On Monday, April 22, an Earth Day lecture by Matt Simon was hosted in Peeler Auditorium. The lecture was co-sponsored by the Environmental Fellow Program and Global Studies Fellow Program as part of the Earth Day event series. 

Simon is a science journalist at Wired. He is experienced in writing articles covering a wide range of topics, such as biology, robotics, and the environment. He is the author of the recently published book, “A Poison Like No Other: How Microplastics Corrupted Our Planet and Our Bodies,” and is currently engaging in a Netflix project called “Absurd Planet.” In the lecture at DePauw, Simon discussed the problems associated with microplastic usage using evidence and explanations from his recent book, emphasizing the detrimental effects of plastic consumption on the environment and human well-being. 

Simon defined microplastics as little bits of plastic smaller than five millimeters, which is equal to the width of a pencil. Microplastics could be micro straws and dust that humans can actually see with their naked eyes. Simon also discussed the field of nanoplastics, saying that “plastics can break down into such a size that they become smaller than a million of a meter.” According to Simon, these particles are small enough to get into individual cells, which then are slowly poisoned by the constituent chemicals. In Simon’s recent book, he cited that there are at least 10,500 different chemicals found in plastics, known as toxicants like lead and formaldehyde, which greatly affect human health and the environment. 

Moreover, as Simon explained, 99.9% of plastics are still made from fossil fuels, which release a tremendous amount of carbon dioxide into the atmosphere leading to climate change. He noted that plastic production would not likely decrease as humans heavily depend on plastic products, such as in synthetic materials used in fast-fashion clothing, basic household items and plastic containers. Simon provided the example that “children crawl on the floor and then inhale microplastics. The chemicals mess up their hormone system, which is particularly precarious in these human bodies, which are still developing.” The situation is similar to the act of drinking water from a plastic bottle. “People must be drinking millions of microplastics a day and probably many more nanoplastics,” Simon said.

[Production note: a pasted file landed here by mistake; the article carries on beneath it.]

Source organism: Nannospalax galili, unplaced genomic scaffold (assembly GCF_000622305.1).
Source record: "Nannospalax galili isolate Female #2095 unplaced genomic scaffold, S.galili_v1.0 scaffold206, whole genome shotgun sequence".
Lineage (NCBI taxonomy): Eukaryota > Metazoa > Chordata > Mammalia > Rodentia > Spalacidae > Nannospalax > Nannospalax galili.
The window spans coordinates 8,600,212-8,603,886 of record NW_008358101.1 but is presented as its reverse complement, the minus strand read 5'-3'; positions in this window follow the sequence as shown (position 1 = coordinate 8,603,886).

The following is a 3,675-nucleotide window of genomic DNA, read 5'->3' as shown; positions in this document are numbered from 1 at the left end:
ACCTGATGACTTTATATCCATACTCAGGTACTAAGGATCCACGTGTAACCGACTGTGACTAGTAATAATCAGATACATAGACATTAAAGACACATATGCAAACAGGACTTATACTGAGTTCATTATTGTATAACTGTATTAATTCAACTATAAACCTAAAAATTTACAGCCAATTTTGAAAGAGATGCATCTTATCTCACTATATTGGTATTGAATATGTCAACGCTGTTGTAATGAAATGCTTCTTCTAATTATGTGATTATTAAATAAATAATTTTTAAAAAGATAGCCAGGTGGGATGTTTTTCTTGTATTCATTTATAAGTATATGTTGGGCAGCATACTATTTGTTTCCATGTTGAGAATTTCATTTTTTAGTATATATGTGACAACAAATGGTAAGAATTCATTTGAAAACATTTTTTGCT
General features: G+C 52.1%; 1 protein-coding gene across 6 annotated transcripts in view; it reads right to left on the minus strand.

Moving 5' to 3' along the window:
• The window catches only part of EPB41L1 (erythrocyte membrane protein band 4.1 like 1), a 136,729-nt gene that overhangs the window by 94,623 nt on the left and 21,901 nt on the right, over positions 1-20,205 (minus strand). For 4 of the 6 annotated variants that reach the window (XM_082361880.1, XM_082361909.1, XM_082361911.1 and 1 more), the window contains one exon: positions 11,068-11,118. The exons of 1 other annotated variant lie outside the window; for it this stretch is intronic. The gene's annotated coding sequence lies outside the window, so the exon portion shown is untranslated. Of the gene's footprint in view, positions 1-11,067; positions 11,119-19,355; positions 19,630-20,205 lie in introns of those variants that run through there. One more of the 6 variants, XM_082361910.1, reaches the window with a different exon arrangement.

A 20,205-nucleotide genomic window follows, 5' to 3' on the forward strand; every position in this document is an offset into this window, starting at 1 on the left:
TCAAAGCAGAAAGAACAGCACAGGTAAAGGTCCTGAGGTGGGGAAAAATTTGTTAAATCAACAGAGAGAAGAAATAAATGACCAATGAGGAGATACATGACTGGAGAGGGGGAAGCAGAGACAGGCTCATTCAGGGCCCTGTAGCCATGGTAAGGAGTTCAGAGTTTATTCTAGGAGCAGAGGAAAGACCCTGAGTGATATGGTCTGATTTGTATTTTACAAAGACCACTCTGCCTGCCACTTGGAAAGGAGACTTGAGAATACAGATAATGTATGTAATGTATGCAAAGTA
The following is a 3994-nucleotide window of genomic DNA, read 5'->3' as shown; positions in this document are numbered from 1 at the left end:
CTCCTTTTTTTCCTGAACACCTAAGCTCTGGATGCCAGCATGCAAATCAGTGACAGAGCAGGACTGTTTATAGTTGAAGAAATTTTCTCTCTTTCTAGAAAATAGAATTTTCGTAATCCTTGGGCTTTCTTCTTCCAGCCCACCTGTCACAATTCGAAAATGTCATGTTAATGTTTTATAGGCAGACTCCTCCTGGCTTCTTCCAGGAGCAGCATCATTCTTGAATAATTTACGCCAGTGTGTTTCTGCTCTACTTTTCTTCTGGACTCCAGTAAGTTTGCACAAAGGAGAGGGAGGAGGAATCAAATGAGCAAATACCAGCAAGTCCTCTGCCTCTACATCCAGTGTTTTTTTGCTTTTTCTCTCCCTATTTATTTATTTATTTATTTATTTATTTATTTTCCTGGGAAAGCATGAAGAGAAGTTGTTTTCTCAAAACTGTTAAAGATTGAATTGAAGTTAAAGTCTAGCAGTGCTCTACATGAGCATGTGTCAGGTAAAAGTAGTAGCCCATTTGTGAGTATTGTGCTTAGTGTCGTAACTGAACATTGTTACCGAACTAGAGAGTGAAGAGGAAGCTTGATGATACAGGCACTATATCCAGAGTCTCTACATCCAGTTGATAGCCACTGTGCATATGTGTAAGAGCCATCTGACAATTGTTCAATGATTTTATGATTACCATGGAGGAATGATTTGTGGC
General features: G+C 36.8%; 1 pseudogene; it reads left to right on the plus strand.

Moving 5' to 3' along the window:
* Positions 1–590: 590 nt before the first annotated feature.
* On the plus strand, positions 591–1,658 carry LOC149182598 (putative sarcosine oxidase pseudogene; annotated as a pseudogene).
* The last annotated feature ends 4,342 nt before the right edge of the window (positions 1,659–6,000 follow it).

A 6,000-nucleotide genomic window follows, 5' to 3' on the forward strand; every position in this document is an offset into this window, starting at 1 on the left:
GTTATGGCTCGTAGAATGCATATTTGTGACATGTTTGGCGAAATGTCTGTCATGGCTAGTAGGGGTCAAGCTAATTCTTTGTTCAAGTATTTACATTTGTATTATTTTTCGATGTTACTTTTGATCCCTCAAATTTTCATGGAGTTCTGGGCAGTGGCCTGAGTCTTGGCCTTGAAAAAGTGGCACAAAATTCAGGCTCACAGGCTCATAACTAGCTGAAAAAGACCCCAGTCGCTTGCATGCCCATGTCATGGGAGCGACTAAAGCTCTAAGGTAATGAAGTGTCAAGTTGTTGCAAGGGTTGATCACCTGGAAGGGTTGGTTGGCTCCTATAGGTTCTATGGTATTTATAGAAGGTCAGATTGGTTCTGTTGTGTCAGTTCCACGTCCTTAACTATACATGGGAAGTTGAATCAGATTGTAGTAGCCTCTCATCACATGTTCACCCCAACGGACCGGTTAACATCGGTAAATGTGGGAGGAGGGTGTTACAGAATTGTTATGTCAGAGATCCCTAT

Because plastic consumption is inevitable, Simon advised the audience to limit plastic usage as much as possible by using eco-friendly household items. Instead of using the recycling method as the government advertises, Simon suggested trapping microplastic in daily items. He recommended the use of a bag, which he calls “Mr. Trash Wheel,” which is intended to capture the floating macroplastics and keep them from reaching the ocean. Another item is a special filter that can be installed in washing machines, which could collect microplastics to be recycled and used as home insulation. Simon said, “It’s relieved to see technology can keep up with the plastic increase, but some of the inventions need to be taken into consideration.”

Following the lecture, Simon took questions from audience members about plastic recycling and the various methods of its implementation in real life. He gave more details about recycling and explained why we can solely rely on recycling. “I think recycling will play a part at some level, but we can’t rely on it to fix this problem. We can put more focus on washing machines and produce materials that just shed less of themselves to begin with. We need new materials that are not possible for obtaining chemicals. We have fixed recycling,” Simon explained.

Professor Dana Dudle posed a question which criticized Simon’s level of analysis when it came to his policy for solution and what his thoughts were on the global cap of production. As he explained, “Each individual tries to donate time and money to the groups that are in those negotiations for the plastic treatment. The plastic lobbyists are trying at all costs to avoid that cap on production. At the national level, the movements in places like California and Oregon enact those things.”